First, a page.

Meanwhile, raids by the English-allied Mohawks damaged Philip’s diplomatic entreaties to expand the conflict by enlisting other regional Indian groups. A colonial expedition after the Great Swamp Fight had some success but did not end the conflict. The Indian coalition, having come under the leadership of the Narragansett sachem, Canonchet, then embarked on a late-winter offensive in 1676 that pushed back most of the colonial frontier in the Massachusetts Bay, Plymouth, and Rhode Island colonies. In fact, much of the war’s extraordinary damage occurred during that phase of the conflict. The Narragansetts, for example, destroyed all white settlements in Rhode Island on the western side of the bay, including Providence, which they burned in March 1676. In the end, however, Native American opposition in Rhode Island was eradicated, and nearly all of the colony was opened to white settlement. Connecticut claimed most of the southern part of the colony by right of conquest for having defeated the Narragansetts.
By late spring 1676, other colonies began to follow Connecticut’s lead by incorporating friendly Indians into their forces. Benjamin Church’s Plymouth command, a non-Connecticut exception, had utilized Indian allies since the beginning of the war, and he succeeded in killing Philip in August 1676. By September the colonists and their Indian allies had destroyed much of the Native American opposition in southern New England, killing thousands of Native Americans and selling many into slavery and indentured servitude. Some 600 English soldiers had been killed in the conflict and 17 white settlements destroyed some 50 additional settlements had been damaged. Only Connecticut emerged unscathed from the conflict, because of its unique relationship with local Native American groups.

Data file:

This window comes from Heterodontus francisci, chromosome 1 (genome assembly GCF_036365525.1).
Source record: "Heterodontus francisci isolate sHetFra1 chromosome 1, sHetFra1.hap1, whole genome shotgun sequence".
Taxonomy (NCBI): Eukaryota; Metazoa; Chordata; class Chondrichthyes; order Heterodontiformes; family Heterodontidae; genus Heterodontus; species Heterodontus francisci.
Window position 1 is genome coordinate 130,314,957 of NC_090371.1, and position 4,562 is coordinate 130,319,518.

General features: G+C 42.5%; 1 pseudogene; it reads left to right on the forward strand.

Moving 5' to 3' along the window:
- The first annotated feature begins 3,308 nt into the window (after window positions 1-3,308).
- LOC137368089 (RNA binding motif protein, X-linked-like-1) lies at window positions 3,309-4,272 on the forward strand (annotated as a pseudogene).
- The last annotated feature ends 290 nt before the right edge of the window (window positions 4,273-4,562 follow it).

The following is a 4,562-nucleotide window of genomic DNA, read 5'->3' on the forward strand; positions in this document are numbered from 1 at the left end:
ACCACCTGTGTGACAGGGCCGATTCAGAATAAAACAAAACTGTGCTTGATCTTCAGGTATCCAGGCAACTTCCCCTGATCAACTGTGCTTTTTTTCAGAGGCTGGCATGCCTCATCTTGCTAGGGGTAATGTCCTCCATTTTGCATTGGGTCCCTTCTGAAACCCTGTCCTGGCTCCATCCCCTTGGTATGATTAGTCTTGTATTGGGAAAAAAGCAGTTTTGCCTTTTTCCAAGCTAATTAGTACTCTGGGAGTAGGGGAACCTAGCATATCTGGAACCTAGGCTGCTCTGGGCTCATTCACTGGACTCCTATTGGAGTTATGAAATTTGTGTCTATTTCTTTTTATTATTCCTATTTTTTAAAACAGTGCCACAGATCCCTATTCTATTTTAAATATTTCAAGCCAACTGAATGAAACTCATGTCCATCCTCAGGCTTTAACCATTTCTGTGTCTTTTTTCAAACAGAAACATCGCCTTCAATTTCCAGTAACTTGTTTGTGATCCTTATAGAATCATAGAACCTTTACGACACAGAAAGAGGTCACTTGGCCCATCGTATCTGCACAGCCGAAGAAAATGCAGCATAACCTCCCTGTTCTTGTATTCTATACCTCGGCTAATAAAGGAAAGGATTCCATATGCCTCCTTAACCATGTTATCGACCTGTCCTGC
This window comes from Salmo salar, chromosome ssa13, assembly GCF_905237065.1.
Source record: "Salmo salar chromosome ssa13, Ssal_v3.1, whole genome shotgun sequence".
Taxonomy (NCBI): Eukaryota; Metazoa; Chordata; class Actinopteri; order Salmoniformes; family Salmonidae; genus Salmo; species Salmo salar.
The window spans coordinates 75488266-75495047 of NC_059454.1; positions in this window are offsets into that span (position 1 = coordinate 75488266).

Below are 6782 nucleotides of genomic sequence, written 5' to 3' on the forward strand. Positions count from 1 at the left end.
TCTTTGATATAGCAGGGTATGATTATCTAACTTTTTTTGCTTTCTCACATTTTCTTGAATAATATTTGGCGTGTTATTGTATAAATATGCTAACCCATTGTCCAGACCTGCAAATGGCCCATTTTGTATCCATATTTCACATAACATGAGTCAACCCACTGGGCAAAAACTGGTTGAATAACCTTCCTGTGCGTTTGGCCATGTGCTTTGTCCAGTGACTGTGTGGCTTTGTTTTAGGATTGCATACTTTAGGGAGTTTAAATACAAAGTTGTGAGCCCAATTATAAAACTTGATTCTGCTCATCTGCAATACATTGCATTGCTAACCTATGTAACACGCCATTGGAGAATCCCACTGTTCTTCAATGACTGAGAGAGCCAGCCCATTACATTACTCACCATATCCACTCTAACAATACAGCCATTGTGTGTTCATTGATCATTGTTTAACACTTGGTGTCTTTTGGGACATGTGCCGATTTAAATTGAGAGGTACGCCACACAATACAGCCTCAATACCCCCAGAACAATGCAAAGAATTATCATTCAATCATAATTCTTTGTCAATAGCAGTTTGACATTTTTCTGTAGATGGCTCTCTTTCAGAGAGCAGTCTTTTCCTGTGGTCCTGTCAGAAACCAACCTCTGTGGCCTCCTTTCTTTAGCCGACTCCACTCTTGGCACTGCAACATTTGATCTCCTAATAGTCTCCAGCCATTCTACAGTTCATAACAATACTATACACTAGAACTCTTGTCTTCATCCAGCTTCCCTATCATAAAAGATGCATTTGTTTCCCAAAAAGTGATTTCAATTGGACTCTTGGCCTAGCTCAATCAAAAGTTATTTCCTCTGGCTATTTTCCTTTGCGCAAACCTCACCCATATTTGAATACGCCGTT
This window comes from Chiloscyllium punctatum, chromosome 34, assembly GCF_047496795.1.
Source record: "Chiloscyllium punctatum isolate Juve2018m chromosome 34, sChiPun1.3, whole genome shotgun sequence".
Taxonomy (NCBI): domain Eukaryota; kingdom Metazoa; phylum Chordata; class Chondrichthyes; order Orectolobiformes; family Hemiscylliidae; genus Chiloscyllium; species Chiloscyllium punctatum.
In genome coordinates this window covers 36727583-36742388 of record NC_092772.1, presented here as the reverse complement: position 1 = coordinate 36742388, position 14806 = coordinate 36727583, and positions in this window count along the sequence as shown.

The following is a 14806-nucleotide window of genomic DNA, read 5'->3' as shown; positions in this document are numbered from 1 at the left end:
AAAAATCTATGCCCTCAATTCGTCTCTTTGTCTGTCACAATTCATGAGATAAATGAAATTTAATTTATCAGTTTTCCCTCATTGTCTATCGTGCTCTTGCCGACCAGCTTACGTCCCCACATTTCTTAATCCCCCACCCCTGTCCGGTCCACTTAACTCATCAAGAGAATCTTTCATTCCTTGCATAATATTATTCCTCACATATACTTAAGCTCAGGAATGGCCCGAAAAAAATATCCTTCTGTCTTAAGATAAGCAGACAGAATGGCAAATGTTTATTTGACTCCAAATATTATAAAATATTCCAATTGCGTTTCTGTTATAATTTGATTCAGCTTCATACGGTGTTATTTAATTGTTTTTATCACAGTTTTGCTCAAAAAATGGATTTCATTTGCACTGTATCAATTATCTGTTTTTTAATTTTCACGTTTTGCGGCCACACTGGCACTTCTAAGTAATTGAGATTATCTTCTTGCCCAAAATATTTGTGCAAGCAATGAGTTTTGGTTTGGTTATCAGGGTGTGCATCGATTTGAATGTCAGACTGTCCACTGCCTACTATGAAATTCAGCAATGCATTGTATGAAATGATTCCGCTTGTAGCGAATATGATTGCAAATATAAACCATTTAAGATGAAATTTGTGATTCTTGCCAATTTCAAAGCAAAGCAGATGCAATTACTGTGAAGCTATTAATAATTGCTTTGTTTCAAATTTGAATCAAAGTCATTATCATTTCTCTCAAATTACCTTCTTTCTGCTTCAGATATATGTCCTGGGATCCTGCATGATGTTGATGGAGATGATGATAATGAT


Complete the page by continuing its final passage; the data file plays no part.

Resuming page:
The Problems of the American Anglicans
The American Revolution inflicted deeper wounds on the Church of England in America than on any other denomination because the King of England was the head of the church. Anglican priests, at their ordination, swore allegiance to the King. The Book of Common Prayer offered prayers for the monarch, beseeching God "to be his defender and keeper, giving him victory over all his enemies," who in 1776 were American soldiers as well as friends and neighbors of American Anglicans. Loyalty to the church and to its head could be construed as treason to the American cause. Patriotic American Anglicans, loathe to discard so fundamental a component of their faith as The Book of Common Prayer, revised it to conform to the political realities.